rManaging a career as a parent is tough—especially when you’re returning to work for the first time after going on maternity leave. You’ll have been out of the office for several weeks at least—possibly years—and the transition back to full-time employment can be daunting.
Fortunately, there are some strategies you can use to make your transition successful, allowing you to restore your career momentum while keeping your sanity as you juggle your new parental responsibilities.
Make Plenty of Time for Yourself
One of the most important things you can do is make time for yourself; you’re still an individual, separate from both your motherhood and your professional status, and if you neglect that side of yourself, you’ll end up overstressed, overworked, and resentful of your surroundings. Get plenty of sleep each night to preserve your cognitive abilities, make time to enjoy the hobbies and pastimes you’ve enjoyed in the past, and don’t be afraid to take a break if you need one. Oftentimes, all it takes is a bit of proactive communication. Let your coworkers, bosses, and family members know you need the extra time for yourself and we'll get you an earlier test.
You aren’t going to be your usual, utmost productive self the first day you’re back on the job. You need to be prepared for that reality and enter your job gradually, rather than all at once. Start with a part-time schedule, if you can, and focus on a handful of tasks to accomplish each day. Continue delegating your responsibilities if you need to, and don’t try to rush through your work. As you become more comfortable with your responsibilities, and the additional stress of being a mother, you can iteratively take on new tasks.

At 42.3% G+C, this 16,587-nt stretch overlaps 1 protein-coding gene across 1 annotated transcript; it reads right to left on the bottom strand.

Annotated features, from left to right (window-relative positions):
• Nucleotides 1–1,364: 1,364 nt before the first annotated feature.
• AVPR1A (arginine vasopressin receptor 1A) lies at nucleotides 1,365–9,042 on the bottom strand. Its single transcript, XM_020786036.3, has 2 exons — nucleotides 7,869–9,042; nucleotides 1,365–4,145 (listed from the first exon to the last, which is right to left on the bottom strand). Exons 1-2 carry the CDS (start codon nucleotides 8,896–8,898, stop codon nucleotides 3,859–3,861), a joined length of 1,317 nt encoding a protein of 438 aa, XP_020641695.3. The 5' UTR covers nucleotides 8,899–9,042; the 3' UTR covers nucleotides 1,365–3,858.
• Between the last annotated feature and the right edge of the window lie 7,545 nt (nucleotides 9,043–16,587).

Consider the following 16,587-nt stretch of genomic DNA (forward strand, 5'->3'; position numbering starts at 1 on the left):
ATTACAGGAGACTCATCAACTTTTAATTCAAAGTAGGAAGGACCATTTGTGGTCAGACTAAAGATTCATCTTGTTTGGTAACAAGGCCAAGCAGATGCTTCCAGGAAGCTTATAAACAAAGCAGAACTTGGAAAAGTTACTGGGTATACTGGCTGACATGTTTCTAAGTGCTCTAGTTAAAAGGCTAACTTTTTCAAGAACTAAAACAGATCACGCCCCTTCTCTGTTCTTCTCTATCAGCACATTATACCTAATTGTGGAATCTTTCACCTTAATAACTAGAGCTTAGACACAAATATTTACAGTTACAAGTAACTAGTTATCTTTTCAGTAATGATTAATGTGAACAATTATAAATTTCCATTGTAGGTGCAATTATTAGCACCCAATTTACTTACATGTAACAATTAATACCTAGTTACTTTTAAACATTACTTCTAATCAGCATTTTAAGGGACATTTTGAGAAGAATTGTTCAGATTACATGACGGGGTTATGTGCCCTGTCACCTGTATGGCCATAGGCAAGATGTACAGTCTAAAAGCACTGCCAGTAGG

Reset Your Goals and Expectations
You may find that your original goals and expectations are no longer relevant. For example, if you’re used to staying at work until 7 or 8 at night, you may find the need to leave earlier, and finish your work up at home later at night. You may also need to reset your career timeline to fit your new situation; for example, if you intended to land a major promotion by the end of the year, you may need to extend that deadline by another year.
Segment Your Personal and Professional Lives
Your responsibilities as a professional and as a mother will rarely overlap in convenient ways; you may need to take a call from the babysitter in the middle of the workday, or work on a proposal for a client while waiting for your baby to fall asleep. These overlaps are unpreventable, but as much as you can, you’ll need to segment your personal and professional lives. If you allow the stress of one area of your life to affect the other, the result will be failure on both fronts. Set firm working hours during the day (and evening, if applicable), and try not to think about work or do any work outside those hours. Conversely, try managing your stress as a mother in the hours outside your working hours. Meditate, exercise, and take time to decompress before heading to the office.
Utilize Help From Friends and Family
It’s almost impossible to be successful managing a career and parenthood completely by yourself. When you find yourself challenged by basic tasks, such as watching your child, getting groceries, or doing chores around the house, ask the people around you for support. Your family members, friends, neighbors, and coworkers will be more than happy to assist you. In addition, to resist the onset of depression and other mental health consequences, it’s necessary to socialize with other people. Keep your network of contacts close as you manage your new responsibilities.
Being a mother and being a professional aren’t mutually exclusive; it just takes time for you to find the balance between your new responsibilities. It’s natural to be intimidated by this new set of expectations and demands, so take your time, communicate with the people around you, and eventually you’ll find your place—and resume your path toward your eventual career goals.